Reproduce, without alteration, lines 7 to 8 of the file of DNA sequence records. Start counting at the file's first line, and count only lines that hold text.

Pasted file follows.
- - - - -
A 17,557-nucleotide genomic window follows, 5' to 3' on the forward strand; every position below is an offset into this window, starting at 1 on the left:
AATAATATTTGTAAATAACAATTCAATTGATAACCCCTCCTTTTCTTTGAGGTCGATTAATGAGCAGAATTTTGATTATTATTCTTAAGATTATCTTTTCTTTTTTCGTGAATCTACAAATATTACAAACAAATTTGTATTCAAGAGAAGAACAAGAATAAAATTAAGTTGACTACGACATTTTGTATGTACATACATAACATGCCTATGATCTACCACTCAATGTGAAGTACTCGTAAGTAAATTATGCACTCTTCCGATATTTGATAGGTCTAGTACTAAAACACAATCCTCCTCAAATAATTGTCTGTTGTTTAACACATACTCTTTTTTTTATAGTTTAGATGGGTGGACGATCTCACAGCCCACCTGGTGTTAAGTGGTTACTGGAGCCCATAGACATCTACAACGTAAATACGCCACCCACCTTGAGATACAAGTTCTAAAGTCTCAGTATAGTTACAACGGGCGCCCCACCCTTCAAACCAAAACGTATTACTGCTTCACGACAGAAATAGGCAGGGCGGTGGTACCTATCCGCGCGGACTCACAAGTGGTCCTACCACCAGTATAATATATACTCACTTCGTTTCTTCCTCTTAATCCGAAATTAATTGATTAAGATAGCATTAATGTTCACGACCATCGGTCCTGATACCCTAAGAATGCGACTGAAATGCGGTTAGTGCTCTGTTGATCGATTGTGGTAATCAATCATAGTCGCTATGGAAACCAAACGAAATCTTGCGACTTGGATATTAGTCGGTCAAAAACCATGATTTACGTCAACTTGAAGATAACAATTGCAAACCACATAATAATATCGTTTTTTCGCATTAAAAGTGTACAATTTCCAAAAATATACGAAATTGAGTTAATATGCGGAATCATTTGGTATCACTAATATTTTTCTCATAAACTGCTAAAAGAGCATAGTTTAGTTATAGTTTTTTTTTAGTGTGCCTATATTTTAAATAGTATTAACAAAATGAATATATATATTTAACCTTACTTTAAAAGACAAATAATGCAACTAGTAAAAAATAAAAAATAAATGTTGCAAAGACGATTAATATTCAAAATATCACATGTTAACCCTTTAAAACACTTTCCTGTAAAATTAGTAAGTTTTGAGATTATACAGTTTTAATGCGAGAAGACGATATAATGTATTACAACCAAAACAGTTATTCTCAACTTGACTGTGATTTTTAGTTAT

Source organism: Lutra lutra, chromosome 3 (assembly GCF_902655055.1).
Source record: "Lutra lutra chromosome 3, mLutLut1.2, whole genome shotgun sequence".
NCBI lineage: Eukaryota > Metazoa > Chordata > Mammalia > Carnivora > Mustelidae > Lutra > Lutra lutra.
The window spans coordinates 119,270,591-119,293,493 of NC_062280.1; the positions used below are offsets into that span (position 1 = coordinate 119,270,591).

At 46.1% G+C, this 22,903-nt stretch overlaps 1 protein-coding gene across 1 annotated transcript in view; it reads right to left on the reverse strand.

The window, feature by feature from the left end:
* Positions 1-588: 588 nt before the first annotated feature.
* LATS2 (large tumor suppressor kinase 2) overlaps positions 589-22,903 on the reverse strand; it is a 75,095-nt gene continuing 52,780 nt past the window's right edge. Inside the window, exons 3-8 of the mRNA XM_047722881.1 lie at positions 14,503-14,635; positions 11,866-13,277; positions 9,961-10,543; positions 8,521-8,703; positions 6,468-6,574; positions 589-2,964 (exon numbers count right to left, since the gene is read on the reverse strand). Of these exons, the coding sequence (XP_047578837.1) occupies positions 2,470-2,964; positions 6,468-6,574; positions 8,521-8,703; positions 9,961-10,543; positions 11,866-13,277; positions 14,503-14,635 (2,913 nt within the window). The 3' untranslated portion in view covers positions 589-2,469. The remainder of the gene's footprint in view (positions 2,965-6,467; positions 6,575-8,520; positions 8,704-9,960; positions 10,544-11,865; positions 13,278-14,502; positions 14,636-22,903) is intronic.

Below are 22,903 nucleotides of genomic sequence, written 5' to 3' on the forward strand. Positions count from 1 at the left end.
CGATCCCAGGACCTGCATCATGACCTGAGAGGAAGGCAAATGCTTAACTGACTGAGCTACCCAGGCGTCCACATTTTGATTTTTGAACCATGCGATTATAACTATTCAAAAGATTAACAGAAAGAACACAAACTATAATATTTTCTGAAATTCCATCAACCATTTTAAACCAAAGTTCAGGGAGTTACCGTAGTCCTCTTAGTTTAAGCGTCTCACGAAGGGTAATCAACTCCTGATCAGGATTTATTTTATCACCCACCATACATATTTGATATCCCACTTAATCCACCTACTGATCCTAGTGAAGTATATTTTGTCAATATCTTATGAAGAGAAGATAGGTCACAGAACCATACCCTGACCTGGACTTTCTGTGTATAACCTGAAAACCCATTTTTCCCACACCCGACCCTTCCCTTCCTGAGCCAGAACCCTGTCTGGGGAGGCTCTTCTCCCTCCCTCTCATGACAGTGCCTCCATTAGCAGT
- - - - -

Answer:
At 46.1% G+C, this 22,903-nt stretch overlaps 1 protein-coding gene across 1 annotated transcript in view; it reads right to left on the reverse strand.

The window, feature by feature from the left end: